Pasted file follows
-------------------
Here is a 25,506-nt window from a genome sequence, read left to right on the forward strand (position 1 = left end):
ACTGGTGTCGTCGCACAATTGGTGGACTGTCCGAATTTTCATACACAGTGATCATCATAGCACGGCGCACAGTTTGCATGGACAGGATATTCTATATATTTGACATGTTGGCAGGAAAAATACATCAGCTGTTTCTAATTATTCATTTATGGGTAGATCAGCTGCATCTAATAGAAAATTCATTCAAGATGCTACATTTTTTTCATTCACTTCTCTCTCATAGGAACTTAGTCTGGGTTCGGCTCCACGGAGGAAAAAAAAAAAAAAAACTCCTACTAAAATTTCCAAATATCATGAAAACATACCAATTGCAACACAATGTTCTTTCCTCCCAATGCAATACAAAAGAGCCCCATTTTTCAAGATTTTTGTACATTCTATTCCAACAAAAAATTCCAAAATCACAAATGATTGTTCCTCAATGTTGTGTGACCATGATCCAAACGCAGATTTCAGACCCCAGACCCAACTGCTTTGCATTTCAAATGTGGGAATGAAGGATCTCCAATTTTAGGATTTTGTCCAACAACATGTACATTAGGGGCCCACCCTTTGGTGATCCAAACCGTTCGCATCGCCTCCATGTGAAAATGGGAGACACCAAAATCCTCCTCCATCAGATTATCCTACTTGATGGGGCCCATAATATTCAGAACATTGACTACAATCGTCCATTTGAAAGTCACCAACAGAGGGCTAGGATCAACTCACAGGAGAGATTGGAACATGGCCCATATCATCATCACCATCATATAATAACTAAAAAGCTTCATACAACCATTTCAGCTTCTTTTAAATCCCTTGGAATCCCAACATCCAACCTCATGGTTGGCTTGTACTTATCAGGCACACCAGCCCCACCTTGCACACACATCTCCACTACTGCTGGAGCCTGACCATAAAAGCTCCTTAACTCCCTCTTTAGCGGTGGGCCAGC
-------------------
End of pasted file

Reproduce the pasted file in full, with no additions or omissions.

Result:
Here is a 25,506-nt window from a genome sequence, read left to right on the forward strand (position 1 = left end):
ACTGGTGTCGTCGCACAATTGGTGGACTGTCCGAATTTTCATACACAGTGATCATCATAGCACGGCGCACAGTTTGCATGGACAGGATATTCTATATATTTGACATGTTGGCAGGAAAAATACATCAGCTGTTTCTAATTATTCATTTATGGGTAGATCAGCTGCATCTAATAGAAAATTCATTCAAGATGCTACATTTTTTTCATTCACTTCTCTCTCATAGGAACTTAGTCTGGGTTCGGCTCCACGGAGGAAAAAAAAAAAAAAAACTCCTACTAAAATTTCCAAATATCATGAAAACATACCAATTGCAACACAATGTTCTTTCCTCCCAATGCAATACAAAAGAGCCCCATTTTTCAAGATTTTTGTACATTCTATTCCAACAAAAAATTCCAAAATCACAAATGATTGTTCCTCAATGTTGTGTGACCATGATCCAAACGCAGATTTCAGACCCCAGACCCAACTGCTTTGCATTTCAAATGTGGGAATGAAGGATCTCCAATTTTAGGATTTTGTCCAACAACATGTACATTAGGGGCCCACCCTTTGGTGATCCAAACCGTTCGCATCGCCTCCATGTGAAAATGGGAGACACCAAAATCCTCCTCCATCAGATTATCCTACTTGATGGGGCCCATAATATTCAGAACATTGACTACAATCGTCCATTTGAAAGTCACCAACAGAGGGCTAGGATCAACTCACAGGAGAGATTGGAACATGGCCCATATCATCATCACCATCATATAATAACTAAAAAGCTTCATACAACCATTTCAGCTTCTTTTAAATCCCTTGGAATCCCAACATCCAACCTCATGGTTGGCTTGTACTTATCAGGCACACCAGCCCCACCTTGCACACACATCTCCACTACTGCTGGAGCCTGACCATAAAAGCTCCTTAACTCCCTCTTTAGCGGTGGGCCAGC